[Exerpted from http://llpots.com/leachwheel]
Leach Treadle Wheel History
There is surprisingly little written about the Leach Treadle Wheel design and functionality. Bernard Leach was a larger man (6'5" or 197cm tall). He adapted a treadle wheel that potters had been using in England at the time, re-sized it and made some mechanical changes. This design has been used an the gold-standard of treadle driven pottery wheels since the middle of the last century. In working on designing a treadle wheel of my own. Discussing materials to use, and how to construct the joints, I have heard more than half a dozen times "If you change it too much then you won't have a TRUE Treadle Wheel". I don't want to discount the power of myth or the mystique of the Leach Treadle Wheel, but I am not so much a Purist as to hold to the statement that the Leach Treadle Wheel is the only TRUE Treadle Wheel.
The Meriram Webster Dictionary defines Treadle as a noun from the Middle English treadle step of a stair and from Old English, from tredan: "a swiveling or lever device pressed by the foot to drive a machine". I have seen and used many different styles of treadle action pottery wheels. From a standing model, to an all metal one about 2/3 scale that was very similar to the Leach Treadle Wheel.
You can find published plans for a Leach Style Treadle Wheel in the book The Self Reliant Potter, by Andrew Holden. Unfortunately the book is out of print and is nearly impossible to get a hold of. I have two copies and am willing to share the information as long as no copyright infringements are perceived. You can also find downloadable instructions on Simon Leach's website here.
There are a few, rare, wheels that were imported from England mostly during the 60s and 70s in conjunction with Warren Mackenzie and his students at the University of Minnesota. The wheels that I have seen are generally still in great working order and are wonderful to look and and use. In speaking with Warren a few years back he told me about how the gentleman from Waves Of Grain came to his studio when Warren had a spare Leach Wheel for him to disassemble the entire unit and take measurements for creating beautiful working Leach Style Treadle Wheels.
Also, Doug Gates has been making Leach Style treadle wheels for the last number of years that are second to none in quality and craftsmanship. It was rumored that he had stopped making his fine wheels in order to go to medical school. I have gotten email from him and he intends to continue making them as long as there is demand. His contact information is located on my Treadle Resources page..
Using a Leach Treadle Wheel
There is a surprisingly large group of people using, and loving, Leach Style Treadle Wheels. Many people ask "WHY?!". Usually these people want a logical explanation as to why you would manually pump on a Treadle arm when in this marvelous age of technology you could just have a motor turn your wheelhead for you! That is exactly the reason for using the treadle wheel! By having a machine do the work for you, you are removing your "touch" one more step from the creation process. And actually, the amount of effort required to operate a treadle wheel is actually quite minimal.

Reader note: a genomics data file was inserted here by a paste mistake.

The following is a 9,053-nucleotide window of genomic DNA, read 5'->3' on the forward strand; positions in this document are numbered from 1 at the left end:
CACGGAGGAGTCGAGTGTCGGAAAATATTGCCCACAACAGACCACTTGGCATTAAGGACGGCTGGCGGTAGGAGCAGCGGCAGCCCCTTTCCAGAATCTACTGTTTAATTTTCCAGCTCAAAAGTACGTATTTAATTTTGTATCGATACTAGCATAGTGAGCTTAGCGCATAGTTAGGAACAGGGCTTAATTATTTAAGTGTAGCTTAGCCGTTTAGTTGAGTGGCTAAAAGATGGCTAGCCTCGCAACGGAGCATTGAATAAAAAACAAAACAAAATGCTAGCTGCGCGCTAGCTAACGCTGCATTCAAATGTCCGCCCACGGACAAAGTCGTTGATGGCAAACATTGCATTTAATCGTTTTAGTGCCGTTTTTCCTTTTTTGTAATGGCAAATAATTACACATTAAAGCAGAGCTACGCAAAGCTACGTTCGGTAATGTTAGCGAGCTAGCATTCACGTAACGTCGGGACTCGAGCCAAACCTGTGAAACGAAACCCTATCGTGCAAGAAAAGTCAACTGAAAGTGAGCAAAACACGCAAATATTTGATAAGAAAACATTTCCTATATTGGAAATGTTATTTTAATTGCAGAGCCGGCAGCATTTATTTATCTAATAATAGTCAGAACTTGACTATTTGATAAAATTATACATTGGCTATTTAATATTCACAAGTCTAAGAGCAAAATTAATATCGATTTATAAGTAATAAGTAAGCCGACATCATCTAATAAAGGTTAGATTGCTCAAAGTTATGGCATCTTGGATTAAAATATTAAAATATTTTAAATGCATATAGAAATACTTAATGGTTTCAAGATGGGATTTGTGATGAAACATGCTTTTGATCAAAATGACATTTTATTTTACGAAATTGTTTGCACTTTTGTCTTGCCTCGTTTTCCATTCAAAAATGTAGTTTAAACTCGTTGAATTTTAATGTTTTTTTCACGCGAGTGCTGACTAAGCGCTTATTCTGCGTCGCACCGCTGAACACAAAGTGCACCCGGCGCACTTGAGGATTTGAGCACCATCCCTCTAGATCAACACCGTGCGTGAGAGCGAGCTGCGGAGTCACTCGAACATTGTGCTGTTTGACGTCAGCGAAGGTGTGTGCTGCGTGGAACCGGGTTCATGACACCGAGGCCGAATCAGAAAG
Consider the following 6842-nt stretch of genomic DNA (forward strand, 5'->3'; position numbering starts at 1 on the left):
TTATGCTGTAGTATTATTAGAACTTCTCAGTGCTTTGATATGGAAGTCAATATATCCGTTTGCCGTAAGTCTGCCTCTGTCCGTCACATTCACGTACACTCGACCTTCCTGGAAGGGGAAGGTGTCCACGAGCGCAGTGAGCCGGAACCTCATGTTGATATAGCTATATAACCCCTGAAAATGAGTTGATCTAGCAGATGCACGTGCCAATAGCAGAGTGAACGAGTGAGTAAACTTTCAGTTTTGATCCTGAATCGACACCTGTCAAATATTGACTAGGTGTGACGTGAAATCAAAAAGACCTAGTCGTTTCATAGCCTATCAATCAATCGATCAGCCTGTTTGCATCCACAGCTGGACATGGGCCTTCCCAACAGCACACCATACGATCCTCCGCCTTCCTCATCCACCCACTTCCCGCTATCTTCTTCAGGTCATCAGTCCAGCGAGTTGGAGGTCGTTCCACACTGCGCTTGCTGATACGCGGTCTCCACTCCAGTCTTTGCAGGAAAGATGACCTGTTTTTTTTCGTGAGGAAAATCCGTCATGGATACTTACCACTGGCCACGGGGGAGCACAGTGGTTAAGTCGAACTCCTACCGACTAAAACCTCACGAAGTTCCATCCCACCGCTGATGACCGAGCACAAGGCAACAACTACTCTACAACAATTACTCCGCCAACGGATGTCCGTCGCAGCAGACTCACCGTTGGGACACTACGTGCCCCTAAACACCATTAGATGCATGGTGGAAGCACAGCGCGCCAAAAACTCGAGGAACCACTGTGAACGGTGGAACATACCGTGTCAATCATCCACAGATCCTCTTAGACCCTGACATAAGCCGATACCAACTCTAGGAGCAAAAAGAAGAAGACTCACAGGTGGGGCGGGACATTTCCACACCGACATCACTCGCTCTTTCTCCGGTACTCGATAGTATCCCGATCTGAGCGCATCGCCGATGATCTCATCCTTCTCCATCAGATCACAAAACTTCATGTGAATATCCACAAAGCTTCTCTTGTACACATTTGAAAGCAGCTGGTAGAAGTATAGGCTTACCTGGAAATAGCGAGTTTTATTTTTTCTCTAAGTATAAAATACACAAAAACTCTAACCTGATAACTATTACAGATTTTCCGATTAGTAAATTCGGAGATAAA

You do have to adopt a different mindset to use it though. You will not be able to whack down 100 pounds of clay and try and muscle through centering that on a treadle wheel. In fact, there is almost no muscling through anything on a treadle wheel. Things are done much slower than on an electric or kick wheel. You may need to wait a revolution or two as you are learning the nuances of the wheel before exerting at the right point to bring the clay back to center. You will find that this waiting time will either frustrate the heck out of you or allow you to take more time with your work, and become more efficient and deliberate with your movements.
One of the best qualities of throwing on the treadle wheel is that you're body is directly connected to the speed of the wheel. As you get more used to throwing with it you will speed up and slow down the wheel as second nature and you will never accidentally hit the pedal and have you're 60# bowl flatten out after getting the shape just right. Don't think that you cannot throw large work on a treadle however! I regularly throw up to 30# bowls and occasionally throw a piece in many parts and end up with a much larger piece than that!
Learning to throw on a Treadle is a very humbling and wonderful experience. In my learning process, I found it frustrating to throw work on an electric wheel. Sure, I could throw a perfectly round bowl, with a shape that was just so, but I always felt that it was lacking something... some character. On a treadle wheel. INSTANT CHARACTER! My pieces were wobbly, wonky and just great! Still beginner pieces, but I felt it liberating to be freed from the perfectly round bowl and began to be able to look at the many other qualities that make for enjoyable pottery.